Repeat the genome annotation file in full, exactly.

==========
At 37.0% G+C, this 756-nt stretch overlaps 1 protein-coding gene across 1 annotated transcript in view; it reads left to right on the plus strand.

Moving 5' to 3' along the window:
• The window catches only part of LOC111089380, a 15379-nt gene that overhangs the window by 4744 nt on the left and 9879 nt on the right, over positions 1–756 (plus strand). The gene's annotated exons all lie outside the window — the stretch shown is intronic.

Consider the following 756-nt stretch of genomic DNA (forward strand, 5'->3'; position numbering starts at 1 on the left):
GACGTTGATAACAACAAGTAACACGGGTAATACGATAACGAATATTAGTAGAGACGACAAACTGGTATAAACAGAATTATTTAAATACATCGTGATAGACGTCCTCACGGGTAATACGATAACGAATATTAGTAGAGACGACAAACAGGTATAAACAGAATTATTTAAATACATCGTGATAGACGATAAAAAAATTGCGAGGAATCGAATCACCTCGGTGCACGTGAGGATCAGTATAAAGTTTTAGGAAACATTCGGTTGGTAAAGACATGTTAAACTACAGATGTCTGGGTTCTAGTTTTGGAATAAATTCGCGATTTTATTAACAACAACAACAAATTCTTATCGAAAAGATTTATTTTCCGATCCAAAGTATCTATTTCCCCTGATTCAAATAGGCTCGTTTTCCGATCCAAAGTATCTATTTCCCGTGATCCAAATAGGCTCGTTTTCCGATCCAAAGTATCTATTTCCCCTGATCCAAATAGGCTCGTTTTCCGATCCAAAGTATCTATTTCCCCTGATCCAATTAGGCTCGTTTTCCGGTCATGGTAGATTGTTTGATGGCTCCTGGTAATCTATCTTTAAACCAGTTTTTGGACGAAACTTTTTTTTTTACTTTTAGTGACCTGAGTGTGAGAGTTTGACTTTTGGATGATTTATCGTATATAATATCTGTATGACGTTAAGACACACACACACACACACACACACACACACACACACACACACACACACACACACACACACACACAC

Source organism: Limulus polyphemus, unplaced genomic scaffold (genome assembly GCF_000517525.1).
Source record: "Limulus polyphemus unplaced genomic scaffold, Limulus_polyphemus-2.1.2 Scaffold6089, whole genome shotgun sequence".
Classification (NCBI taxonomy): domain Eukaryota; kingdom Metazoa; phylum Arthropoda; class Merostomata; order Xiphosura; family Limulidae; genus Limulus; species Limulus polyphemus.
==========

At 37.0% G+C, this 756-nt stretch overlaps 1 protein-coding gene across 1 annotated transcript in view; it reads left to right on the plus strand.

Moving 5' to 3' along the window:
• The window catches only part of LOC111089380, a 15379-nt gene that overhangs the window by 4744 nt on the left and 9879 nt on the right, over positions 1–756 (plus strand). The gene's annotated exons all lie outside the window — the stretch shown is intronic.

Consider the following 756-nt stretch of genomic DNA (forward strand, 5'->3'; position numbering starts at 1 on the left):
GACGTTGATAACAACAAGTAACACGGGTAATACGATAACGAATATTAGTAGAGACGACAAACTGGTATAAACAGAATTATTTAAATACATCGTGATAGACGTCCTCACGGGTAATACGATAACGAATATTAGTAGAGACGACAAACAGGTATAAACAGAATTATTTAAATACATCGTGATAGACGATAAAAAAATTGCGAGGAATCGAATCACCTCGGTGCACGTGAGGATCAGTATAAAGTTTTAGGAAACATTCGGTTGGTAAAGACATGTTAAACTACAGATGTCTGGGTTCTAGTTTTGGAATAAATTCGCGATTTTATTAACAACAACAACAAATTCTTATCGAAAAGATTTATTTTCCGATCCAAAGTATCTATTTCCCCTGATTCAAATAGGCTCGTTTTCCGATCCAAAGTATCTATTTCCCGTGATCCAAATAGGCTCGTTTTCCGATCCAAAGTATCTATTTCCCCTGATCCAAATAGGCTCGTTTTCCGATCCAAAGTATCTATTTCCCCTGATCCAATTAGGCTCGTTTTCCGGTCATGGTAGATTGTTTGATGGCTCCTGGTAATCTATCTTTAAACCAGTTTTTGGACGAAACTTTTTTTTTTACTTTTAGTGACCTGAGTGTGAGAGTTTGACTTTTGGATGATTTATCGTATATAATATCTGTATGACGTTAAGACACACACACACACACACACACACACACACACACACACACACACACACACACACACACACACACAC

Source organism: Limulus polyphemus, unplaced genomic scaffold (genome assembly GCF_000517525.1).
Source record: "Limulus polyphemus unplaced genomic scaffold, Limulus_polyphemus-2.1.2 Scaffold6089, whole genome shotgun sequence".
Classification (NCBI taxonomy): domain Eukaryota; kingdom Metazoa; phylum Arthropoda; class Merostomata; order Xiphosura; family Limulidae; genus Limulus; species Limulus polyphemus.